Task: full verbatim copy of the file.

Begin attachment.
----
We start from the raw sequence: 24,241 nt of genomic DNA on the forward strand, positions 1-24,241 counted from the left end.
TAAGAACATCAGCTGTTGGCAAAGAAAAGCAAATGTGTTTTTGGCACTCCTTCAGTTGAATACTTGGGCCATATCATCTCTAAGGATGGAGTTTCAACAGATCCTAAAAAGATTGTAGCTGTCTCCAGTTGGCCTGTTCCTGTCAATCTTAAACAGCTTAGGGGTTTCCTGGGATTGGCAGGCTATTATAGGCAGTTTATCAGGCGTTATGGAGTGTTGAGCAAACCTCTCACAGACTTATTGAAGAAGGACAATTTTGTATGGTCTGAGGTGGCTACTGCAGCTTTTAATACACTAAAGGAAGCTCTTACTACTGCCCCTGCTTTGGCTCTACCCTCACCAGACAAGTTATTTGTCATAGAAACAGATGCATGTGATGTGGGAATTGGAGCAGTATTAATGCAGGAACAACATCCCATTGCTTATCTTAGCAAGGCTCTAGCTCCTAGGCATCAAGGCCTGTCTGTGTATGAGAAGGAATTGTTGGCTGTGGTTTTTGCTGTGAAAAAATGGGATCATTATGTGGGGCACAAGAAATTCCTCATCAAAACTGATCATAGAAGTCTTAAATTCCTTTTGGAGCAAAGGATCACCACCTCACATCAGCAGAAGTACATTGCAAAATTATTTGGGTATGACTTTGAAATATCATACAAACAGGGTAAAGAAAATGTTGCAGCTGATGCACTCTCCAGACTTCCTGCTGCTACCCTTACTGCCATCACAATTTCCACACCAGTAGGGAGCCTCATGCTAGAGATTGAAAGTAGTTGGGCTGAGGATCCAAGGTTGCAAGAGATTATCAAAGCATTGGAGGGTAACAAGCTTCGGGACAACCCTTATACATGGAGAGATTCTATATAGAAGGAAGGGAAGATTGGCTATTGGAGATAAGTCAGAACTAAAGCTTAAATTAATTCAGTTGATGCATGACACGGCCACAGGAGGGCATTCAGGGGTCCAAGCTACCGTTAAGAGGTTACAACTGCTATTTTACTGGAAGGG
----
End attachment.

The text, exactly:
We start from the raw sequence: 24,241 nt of genomic DNA on the forward strand, positions 1-24,241 counted from the left end.
TAAGAACATCAGCTGTTGGCAAAGAAAAGCAAATGTGTTTTTGGCACTCCTTCAGTTGAATACTTGGGCCATATCATCTCTAAGGATGGAGTTTCAACAGATCCTAAAAAGATTGTAGCTGTCTCCAGTTGGCCTGTTCCTGTCAATCTTAAACAGCTTAGGGGTTTCCTGGGATTGGCAGGCTATTATAGGCAGTTTATCAGGCGTTATGGAGTGTTGAGCAAACCTCTCACAGACTTATTGAAGAAGGACAATTTTGTATGGTCTGAGGTGGCTACTGCAGCTTTTAATACACTAAAGGAAGCTCTTACTACTGCCCCTGCTTTGGCTCTACCCTCACCAGACAAGTTATTTGTCATAGAAACAGATGCATGTGATGTGGGAATTGGAGCAGTATTAATGCAGGAACAACATCCCATTGCTTATCTTAGCAAGGCTCTAGCTCCTAGGCATCAAGGCCTGTCTGTGTATGAGAAGGAATTGTTGGCTGTGGTTTTTGCTGTGAAAAAATGGGATCATTATGTGGGGCACAAGAAATTCCTCATCAAAACTGATCATAGAAGTCTTAAATTCCTTTTGGAGCAAAGGATCACCACCTCACATCAGCAGAAGTACATTGCAAAATTATTTGGGTATGACTTTGAAATATCATACAAACAGGGTAAAGAAAATGTTGCAGCTGATGCACTCTCCAGACTTCCTGCTGCTACCCTTACTGCCATCACAATTTCCACACCAGTAGGGAGCCTCATGCTAGAGATTGAAAGTAGTTGGGCTGAGGATCCAAGGTTGCAAGAGATTATCAAAGCATTGGAGGGTAACAAGCTTCGGGACAACCCTTATACATGGAGAGATTCTATATAGAAGGAAGGGAAGATTGGCTATTGGAGATAAGTCAGAACTAAAGCTTAAATTAATTCAGTTGATGCATGACACGGCCACAGGAGGGCATTCAGGGGTCCAAGCTACCGTTAAGAGGTTACAACTGCTATTTTACTGGAAGGG